verb (used without object)

verb (used with object)


Compare mange, scabies.

Origin of itch

before 900; (v.) Middle English (y)icchen, Old English gicc(e)an; akin to German jucken, Dutch jeuken; (noun) Middle English (y)icche, Old English gicce, derivative of the v.
Related formsan·ti-itch, adjective Unabridged Based on the Random House Unabridged Dictionary, © Random House, Inc. 2019

Examples from the Web for itch

Contemporary Examples of itch

Historical Examples of itch

British Dictionary definitions for itch



an irritation or tickling sensation of the skin causing a desire to scratch
a restless desire
any skin disorder, such as scabies, characterized by intense itching


(intr) to feel or produce an irritating or tickling sensation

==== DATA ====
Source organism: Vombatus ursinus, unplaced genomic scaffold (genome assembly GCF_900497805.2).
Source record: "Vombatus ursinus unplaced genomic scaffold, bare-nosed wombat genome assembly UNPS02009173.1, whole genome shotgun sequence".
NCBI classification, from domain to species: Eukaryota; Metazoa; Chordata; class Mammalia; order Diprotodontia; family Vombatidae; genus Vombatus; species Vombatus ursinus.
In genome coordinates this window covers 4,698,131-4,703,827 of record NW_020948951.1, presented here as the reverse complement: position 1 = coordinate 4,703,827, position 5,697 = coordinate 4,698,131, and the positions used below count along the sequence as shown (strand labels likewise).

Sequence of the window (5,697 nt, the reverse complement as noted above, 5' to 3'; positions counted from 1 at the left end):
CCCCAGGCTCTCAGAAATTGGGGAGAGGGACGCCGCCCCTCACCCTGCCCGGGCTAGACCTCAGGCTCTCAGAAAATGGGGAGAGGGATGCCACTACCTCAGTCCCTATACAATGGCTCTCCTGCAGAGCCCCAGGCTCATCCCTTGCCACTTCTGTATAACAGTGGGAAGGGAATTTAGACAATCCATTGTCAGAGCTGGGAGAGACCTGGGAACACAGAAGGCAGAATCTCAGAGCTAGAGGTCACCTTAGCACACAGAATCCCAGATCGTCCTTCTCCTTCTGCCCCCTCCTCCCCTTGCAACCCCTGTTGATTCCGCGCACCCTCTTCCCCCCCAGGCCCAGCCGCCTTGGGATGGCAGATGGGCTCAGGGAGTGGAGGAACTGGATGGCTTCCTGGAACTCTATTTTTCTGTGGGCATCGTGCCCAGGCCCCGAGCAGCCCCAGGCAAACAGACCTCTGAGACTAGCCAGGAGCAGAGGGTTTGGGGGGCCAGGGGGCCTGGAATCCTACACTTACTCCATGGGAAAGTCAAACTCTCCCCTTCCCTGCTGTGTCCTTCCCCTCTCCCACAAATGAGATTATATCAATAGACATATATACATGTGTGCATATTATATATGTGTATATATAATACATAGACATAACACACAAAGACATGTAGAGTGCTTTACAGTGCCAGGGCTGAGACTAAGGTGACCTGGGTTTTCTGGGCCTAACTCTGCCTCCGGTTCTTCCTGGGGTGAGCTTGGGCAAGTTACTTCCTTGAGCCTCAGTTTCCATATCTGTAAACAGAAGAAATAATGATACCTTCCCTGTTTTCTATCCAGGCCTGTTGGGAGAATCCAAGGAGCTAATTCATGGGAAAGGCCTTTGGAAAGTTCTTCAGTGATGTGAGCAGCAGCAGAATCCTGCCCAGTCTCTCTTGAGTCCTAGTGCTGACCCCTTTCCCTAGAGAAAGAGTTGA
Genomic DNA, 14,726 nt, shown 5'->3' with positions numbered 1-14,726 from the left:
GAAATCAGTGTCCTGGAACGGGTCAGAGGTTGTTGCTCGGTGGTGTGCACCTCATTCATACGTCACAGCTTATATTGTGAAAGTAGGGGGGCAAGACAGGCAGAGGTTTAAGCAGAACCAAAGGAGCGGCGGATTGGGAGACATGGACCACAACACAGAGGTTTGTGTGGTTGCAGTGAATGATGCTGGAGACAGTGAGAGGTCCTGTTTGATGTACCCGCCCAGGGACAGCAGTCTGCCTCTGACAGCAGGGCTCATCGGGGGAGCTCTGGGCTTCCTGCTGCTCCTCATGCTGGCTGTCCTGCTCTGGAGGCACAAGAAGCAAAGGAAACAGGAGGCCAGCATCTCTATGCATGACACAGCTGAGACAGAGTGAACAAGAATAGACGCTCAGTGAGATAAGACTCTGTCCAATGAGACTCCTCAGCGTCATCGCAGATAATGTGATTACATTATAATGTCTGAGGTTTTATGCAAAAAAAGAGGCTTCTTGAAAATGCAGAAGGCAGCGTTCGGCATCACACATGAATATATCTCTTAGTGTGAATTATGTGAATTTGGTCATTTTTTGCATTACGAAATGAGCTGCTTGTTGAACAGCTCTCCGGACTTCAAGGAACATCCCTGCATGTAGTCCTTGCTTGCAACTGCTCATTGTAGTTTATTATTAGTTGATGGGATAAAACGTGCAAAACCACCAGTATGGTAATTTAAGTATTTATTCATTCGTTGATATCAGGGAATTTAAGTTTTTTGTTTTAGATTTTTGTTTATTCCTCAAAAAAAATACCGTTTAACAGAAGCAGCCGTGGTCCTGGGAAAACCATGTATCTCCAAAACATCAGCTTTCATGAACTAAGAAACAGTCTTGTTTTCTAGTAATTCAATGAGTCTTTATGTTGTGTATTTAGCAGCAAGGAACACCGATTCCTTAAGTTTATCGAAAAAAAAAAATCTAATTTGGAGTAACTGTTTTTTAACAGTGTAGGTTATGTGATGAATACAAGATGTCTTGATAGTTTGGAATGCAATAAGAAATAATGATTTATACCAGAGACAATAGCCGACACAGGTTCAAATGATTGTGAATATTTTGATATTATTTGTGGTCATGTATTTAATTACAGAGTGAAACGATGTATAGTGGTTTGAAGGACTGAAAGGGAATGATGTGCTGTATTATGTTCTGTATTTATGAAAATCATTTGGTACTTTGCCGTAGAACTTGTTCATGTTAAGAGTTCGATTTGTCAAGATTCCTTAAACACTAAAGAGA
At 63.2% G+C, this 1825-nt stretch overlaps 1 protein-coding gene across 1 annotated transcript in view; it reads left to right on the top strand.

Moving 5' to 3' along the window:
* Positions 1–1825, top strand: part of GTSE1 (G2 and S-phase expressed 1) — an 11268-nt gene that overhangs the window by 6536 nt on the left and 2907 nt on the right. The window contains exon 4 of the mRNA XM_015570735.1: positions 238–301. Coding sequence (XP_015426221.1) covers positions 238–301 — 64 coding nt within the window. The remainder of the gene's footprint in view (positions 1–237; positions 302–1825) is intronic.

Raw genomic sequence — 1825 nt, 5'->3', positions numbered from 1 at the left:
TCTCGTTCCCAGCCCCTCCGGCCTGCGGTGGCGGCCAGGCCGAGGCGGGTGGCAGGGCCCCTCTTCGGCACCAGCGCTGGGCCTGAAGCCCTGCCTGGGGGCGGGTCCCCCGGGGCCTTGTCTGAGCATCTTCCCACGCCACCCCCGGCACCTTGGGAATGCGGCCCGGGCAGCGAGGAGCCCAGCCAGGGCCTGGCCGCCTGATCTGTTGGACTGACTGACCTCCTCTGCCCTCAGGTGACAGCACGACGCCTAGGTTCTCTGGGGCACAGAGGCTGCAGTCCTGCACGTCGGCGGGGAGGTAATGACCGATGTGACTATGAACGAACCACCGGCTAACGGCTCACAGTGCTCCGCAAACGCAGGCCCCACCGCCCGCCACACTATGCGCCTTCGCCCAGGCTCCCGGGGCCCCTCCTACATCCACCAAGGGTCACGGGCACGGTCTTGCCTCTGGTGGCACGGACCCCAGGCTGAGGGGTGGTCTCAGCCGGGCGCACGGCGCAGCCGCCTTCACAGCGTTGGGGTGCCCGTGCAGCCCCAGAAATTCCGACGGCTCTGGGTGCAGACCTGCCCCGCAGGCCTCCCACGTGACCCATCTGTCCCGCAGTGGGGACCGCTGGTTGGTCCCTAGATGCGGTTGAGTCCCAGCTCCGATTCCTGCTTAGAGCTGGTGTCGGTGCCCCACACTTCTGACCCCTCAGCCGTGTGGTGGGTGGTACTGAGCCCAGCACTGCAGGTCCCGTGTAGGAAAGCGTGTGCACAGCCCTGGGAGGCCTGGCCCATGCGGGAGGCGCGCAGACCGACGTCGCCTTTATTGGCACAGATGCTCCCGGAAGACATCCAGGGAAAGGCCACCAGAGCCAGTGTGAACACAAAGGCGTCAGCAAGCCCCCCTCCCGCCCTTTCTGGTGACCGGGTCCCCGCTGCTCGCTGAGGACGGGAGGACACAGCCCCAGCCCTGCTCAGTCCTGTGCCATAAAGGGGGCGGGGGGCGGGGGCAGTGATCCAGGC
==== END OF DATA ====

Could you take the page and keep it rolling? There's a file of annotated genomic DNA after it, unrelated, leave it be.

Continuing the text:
(intr) to have a restless desire (to do something)
not standard to scratch (the skin)
itching palm a grasping nature; avarice
have itchy feet to be restless; have a desire to travel
Derived Formsitchy, adjectiveitchiness, noun

Word Origin for itch

Old English gīccean to itch, of Germanic origin
Collins English Dictionary - Complete & Unabridged 2012 Digital Edition © William Collins Sons & Co. Ltd. 1979, 1986 © HarperCollins Publishers 1998, 2000, 2003, 2005, 2006, 2007, 2009, 2012

Word Origin and History for itch

Old English gicce, from giccan (v.) "to itch" (see itch (v.)). Sense of "restless desire" is first attested 1530s; itching in this sense is from mid-14c.


Old English giccan "to itch," from West Germanic *jukkjan (cf. Middle Dutch jöken "to itch," Old High German jucchen, German jucken). Related: Itched; itching.

Online Etymology Dictionary, © 2010 Douglas Harper

itch in Medicine




An irritating skin sensation causing a desire to scratch.
Any of various skin disorders, such as scabies, marked by intense irritation and itching.


To feel, have, or produce an itch.
The American Heritage® Stedman's Medical Dictionary Copyright © 2002, 2001, 1995 by Houghton Mifflin Company. Published by Houghton Mifflin Company.